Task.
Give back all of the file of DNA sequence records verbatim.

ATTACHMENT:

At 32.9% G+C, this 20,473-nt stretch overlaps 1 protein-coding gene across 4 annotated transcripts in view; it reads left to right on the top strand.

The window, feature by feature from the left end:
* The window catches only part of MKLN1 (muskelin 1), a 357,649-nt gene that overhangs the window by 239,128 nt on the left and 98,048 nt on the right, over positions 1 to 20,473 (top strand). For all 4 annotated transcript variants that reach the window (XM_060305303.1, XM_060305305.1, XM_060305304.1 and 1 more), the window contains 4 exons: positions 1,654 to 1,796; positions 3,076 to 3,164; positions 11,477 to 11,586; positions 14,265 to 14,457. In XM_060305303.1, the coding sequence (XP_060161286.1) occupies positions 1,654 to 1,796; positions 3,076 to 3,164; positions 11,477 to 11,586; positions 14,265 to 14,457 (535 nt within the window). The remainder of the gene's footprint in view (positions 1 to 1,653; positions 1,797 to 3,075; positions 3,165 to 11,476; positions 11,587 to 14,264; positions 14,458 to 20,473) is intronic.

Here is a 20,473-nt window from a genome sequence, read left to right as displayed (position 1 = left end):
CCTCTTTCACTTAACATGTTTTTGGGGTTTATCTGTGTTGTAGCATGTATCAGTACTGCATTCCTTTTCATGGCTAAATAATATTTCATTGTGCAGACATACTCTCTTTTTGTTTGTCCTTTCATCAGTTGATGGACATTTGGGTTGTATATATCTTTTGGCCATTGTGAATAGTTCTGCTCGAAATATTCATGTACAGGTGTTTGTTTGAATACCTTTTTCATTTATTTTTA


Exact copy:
At 32.9% G+C, this 20,473-nt stretch overlaps 1 protein-coding gene across 4 annotated transcripts in view; it reads left to right on the top strand.

The window, feature by feature from the left end:
* The window catches only part of MKLN1 (muskelin 1), a 357,649-nt gene that overhangs the window by 239,128 nt on the left and 98,048 nt on the right, over positions 1 to 20,473 (top strand). For all 4 annotated transcript variants that reach the window (XM_060305303.1, XM_060305305.1, XM_060305304.1 and 1 more), the window contains 4 exons: positions 1,654 to 1,796; positions 3,076 to 3,164; positions 11,477 to 11,586; positions 14,265 to 14,457. In XM_060305303.1, the coding sequence (XP_060161286.1) occupies positions 1,654 to 1,796; positions 3,076 to 3,164; positions 11,477 to 11,586; positions 14,265 to 14,457 (535 nt within the window). The remainder of the gene's footprint in view (positions 1 to 1,653; positions 1,797 to 3,075; positions 3,165 to 11,476; positions 11,587 to 14,264; positions 14,458 to 20,473) is intronic.

Here is a 20,473-nt window from a genome sequence, read left to right as displayed (position 1 = left end):
CCTCTTTCACTTAACATGTTTTTGGGGTTTATCTGTGTTGTAGCATGTATCAGTACTGCATTCCTTTTCATGGCTAAATAATATTTCATTGTGCAGACATACTCTCTTTTTGTTTGTCCTTTCATCAGTTGATGGACATTTGGGTTGTATATATCTTTTGGCCATTGTGAATAGTTCTGCTCGAAATATTCATGTACAGGTGTTTGTTTGAATACCTTTTTCATTTATTTTTA